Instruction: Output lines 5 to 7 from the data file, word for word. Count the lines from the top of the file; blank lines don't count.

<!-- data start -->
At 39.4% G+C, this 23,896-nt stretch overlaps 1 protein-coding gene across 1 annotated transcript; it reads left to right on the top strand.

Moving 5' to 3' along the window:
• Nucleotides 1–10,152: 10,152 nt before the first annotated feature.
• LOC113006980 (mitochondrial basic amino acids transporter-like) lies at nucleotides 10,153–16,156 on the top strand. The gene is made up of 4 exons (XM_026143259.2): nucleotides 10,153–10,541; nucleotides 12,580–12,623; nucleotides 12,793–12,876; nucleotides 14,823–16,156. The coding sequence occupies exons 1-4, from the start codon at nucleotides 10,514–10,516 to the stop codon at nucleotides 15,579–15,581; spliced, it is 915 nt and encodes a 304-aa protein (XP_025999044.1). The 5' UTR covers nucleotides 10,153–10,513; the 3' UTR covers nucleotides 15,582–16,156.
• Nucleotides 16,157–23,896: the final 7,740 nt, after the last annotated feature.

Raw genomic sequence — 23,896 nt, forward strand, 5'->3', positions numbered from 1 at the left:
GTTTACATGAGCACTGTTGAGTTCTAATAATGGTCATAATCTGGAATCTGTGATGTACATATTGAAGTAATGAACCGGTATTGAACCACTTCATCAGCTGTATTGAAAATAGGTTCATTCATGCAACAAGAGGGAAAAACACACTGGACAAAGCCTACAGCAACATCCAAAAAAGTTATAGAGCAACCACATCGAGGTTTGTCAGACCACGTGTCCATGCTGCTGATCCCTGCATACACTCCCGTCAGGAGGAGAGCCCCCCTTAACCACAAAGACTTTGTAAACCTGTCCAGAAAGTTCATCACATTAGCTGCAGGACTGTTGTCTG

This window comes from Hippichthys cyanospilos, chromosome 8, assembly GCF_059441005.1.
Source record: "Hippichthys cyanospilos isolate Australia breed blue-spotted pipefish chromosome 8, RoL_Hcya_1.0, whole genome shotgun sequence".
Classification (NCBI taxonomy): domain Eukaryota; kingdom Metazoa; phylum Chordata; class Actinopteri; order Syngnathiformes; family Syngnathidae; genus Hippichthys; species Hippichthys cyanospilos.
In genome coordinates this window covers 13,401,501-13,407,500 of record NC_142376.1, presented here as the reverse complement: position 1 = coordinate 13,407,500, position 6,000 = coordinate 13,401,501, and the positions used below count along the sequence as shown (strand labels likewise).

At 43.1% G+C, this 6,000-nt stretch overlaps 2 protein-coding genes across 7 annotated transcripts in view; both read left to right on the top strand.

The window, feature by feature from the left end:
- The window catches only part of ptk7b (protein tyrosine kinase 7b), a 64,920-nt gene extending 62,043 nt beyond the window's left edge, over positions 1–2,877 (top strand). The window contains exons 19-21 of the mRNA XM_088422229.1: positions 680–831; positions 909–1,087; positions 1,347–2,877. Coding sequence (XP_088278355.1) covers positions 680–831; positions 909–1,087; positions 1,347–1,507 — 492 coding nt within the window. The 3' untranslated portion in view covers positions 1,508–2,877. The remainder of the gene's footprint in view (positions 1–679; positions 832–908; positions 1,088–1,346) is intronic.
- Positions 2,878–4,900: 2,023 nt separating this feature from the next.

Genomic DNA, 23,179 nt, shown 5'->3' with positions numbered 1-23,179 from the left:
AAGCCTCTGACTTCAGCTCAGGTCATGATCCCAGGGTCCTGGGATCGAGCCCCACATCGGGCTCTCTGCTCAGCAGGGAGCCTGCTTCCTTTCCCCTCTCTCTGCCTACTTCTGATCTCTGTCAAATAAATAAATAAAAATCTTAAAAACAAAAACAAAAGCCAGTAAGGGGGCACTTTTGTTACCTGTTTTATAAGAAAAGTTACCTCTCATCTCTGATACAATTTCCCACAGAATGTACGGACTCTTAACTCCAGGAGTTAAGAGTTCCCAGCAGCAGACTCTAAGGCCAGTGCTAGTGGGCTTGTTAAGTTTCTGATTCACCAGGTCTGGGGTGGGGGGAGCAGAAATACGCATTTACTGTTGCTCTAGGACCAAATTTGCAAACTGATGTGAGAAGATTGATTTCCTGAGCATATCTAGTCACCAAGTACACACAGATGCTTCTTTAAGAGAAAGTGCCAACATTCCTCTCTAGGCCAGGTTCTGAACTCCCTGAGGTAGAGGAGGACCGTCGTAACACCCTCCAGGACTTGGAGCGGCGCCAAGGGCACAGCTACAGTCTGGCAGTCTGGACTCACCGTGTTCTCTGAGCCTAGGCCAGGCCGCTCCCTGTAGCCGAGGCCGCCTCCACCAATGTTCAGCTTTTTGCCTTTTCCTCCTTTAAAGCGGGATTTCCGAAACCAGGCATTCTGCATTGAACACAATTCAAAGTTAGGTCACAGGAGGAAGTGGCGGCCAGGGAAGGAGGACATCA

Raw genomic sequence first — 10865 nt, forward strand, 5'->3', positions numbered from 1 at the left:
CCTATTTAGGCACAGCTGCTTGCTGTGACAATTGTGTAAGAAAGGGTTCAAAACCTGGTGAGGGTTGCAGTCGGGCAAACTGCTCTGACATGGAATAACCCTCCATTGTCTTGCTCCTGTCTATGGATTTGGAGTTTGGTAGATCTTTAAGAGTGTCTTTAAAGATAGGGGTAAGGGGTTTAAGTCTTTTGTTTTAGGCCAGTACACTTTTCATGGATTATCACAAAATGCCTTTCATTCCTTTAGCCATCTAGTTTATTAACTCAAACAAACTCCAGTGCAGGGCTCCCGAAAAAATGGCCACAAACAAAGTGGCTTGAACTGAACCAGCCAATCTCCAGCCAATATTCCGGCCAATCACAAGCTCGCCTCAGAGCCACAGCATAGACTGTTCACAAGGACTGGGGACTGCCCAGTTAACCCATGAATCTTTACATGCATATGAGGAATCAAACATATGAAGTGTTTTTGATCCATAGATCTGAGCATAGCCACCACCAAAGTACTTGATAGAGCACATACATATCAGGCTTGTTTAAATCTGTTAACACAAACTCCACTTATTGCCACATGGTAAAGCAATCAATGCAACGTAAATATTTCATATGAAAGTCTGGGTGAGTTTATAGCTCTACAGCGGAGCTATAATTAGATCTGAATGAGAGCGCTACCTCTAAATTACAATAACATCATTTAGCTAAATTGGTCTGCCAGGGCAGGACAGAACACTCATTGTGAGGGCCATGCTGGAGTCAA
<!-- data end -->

• Nucleotides 16,157–23,896: the final 7,740 nt, after the last annotated feature.

Raw genomic sequence — 23,896 nt, forward strand, 5'->3', positions numbered from 1 at the left:
GTTTACATGAGCACTGTTGAGTTCTAATAATGGTCATAATCTGGAATCTGTGATGTACATATTGAAGTAATGAACCGGTATTGAACCACTTCATCAGCTGTATTGAAAATAGGTTCATTCATGCAACAAGAGGGAAAAACACACTGGACAAAGCCTACAGCAACATCCAAAAAAGTTATAGAGCAACCACATCGAGGTTTGTCAGACCACGTGTCCATGCTGCTGATCCCTGCATACACTCCCGTCAGGAGGAGAGCCCCCCTTAACCACAAAGACTTTGTAAACCTGTCCAGAAAGTTCATCACATTAGCTGCAGGACTGTTGTCTG